To boost our immune system, the exercise does not need to be high-intensity. In fact, too much high-intensity exercise can actually do the opposite of what we want. (9)
Extremely intense exercise can in fact lower the effectiveness of our immune systems for up to 72 hours after the workout session. (10)
Bear in mind that this research examines extreme exercise, in the case of marathon runners and Iron-man triathletes, not the type of exercise that the majority of us would be considering.
If intense cardiovascular work creates a drop in immune function, then what about resistance training? Is there a difference? It appears that there is no difference between the two types of exercise. (11)
In spite of lower oxygen consumption and a difference in the hormones stimulated, an overly-heavy weight lifting session can have the same negative effect as an intense endurance workout.
Immunity is a fickle beast and too much exercise at too high an intensity can damage it, so how do you know where the line is?
Using treadmills and different durations and intensities of exercise, a team of researchers found out that the intensity did not matter so much as the duration. (12)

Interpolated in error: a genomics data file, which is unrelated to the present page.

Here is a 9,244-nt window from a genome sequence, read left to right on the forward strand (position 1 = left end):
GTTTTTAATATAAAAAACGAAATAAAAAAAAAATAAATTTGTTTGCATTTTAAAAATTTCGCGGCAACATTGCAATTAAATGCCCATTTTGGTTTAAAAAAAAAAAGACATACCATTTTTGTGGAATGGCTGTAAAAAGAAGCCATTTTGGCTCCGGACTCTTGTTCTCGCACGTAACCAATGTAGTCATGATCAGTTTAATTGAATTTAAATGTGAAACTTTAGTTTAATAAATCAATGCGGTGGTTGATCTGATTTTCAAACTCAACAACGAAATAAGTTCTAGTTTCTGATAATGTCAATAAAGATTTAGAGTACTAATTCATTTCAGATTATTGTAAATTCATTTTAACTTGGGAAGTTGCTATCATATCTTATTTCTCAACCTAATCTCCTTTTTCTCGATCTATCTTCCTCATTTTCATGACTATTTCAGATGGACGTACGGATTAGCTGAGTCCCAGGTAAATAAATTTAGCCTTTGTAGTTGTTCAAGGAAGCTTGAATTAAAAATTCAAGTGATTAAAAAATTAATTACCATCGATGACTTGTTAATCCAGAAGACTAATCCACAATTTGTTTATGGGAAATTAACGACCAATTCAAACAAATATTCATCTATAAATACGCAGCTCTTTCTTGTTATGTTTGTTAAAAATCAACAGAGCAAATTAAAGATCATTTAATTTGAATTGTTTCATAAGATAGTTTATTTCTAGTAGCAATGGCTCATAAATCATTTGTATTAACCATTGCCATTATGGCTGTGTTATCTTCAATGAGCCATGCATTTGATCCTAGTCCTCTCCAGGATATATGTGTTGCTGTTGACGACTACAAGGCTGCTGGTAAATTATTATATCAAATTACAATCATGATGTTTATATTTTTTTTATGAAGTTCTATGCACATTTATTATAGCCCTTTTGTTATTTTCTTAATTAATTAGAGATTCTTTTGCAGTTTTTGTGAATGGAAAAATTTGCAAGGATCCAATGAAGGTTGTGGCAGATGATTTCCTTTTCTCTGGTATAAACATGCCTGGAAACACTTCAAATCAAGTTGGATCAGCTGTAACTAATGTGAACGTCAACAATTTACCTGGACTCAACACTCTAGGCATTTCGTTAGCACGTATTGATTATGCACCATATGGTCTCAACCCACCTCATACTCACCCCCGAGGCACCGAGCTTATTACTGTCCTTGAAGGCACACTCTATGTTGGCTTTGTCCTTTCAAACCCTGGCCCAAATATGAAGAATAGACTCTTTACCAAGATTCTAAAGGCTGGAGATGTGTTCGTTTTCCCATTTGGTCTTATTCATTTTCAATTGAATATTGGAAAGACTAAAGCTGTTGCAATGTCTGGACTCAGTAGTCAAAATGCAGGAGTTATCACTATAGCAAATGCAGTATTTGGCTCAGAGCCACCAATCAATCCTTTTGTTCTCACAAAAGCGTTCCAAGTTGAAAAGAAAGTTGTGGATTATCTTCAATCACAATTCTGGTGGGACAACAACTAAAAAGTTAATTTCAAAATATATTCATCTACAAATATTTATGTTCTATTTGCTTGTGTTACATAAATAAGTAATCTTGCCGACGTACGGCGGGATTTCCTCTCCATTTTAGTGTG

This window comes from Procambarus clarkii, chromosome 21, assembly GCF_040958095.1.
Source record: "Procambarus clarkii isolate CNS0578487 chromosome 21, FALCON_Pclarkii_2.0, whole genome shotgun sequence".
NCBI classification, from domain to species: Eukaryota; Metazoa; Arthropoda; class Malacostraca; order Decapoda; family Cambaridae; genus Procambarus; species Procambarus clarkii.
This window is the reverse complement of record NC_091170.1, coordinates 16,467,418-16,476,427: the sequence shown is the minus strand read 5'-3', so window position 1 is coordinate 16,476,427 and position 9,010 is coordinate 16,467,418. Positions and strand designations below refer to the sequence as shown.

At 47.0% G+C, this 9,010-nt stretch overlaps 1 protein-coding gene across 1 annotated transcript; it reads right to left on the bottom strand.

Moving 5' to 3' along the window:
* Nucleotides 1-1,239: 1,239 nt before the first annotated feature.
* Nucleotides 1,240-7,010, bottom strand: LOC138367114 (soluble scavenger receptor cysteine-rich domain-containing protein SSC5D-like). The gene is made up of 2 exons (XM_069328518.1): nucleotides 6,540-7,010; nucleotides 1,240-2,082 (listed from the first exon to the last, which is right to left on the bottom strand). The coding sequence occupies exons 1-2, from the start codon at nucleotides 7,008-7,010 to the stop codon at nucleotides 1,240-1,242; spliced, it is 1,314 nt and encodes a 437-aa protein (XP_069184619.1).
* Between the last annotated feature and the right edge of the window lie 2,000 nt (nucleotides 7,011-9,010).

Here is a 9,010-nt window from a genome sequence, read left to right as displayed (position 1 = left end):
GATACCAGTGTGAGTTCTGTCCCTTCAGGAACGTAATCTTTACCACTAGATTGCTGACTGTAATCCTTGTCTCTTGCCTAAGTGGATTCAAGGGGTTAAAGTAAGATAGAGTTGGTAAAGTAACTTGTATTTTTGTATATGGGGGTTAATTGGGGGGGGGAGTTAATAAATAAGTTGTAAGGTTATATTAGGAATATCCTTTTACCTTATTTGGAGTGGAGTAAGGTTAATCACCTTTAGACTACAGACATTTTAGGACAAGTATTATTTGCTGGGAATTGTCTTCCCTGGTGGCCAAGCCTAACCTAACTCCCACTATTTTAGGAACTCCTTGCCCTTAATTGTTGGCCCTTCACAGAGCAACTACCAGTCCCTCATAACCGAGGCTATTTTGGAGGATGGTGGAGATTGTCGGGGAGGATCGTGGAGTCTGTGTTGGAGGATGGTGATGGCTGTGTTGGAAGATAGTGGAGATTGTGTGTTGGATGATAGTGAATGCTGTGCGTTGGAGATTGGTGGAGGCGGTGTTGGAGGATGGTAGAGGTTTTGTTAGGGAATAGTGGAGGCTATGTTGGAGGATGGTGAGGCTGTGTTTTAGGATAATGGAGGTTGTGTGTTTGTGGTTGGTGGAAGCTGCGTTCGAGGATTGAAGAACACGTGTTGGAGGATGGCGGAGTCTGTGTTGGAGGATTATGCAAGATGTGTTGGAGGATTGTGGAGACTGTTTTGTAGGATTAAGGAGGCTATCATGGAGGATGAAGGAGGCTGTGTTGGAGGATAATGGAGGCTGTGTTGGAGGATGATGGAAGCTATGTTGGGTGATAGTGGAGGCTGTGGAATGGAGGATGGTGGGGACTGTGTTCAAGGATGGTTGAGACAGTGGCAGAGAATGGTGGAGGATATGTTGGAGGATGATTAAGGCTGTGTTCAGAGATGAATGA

When comparing high intensity and low-intensity workouts on a treadmill, immune function suffered over a 120-minute session but did not suffer the same drop in function during the 30-minutes sessions of either intensity.
This study concludes that exercise of shorter duration is more effective in boosting our immune system than longer sessions and the intensity has little effect. However, there are of course unanswered questions.
Different types of exercise stress our bodies differently. Are exercise sessions with low impact activities as stressful over longer periods of time? If you compare a fit person who regularly exercises for two hours to a person who is not accustomed to such activity, would the fit person suffer the same change in immune function?
Getting the balance right
The general consensus is that regular non-extreme exercise is beneficial to our immune systems and can limit the speed at which it ages. An active lifestyle is vital for a healthy immune system that functions well into our old age. (13)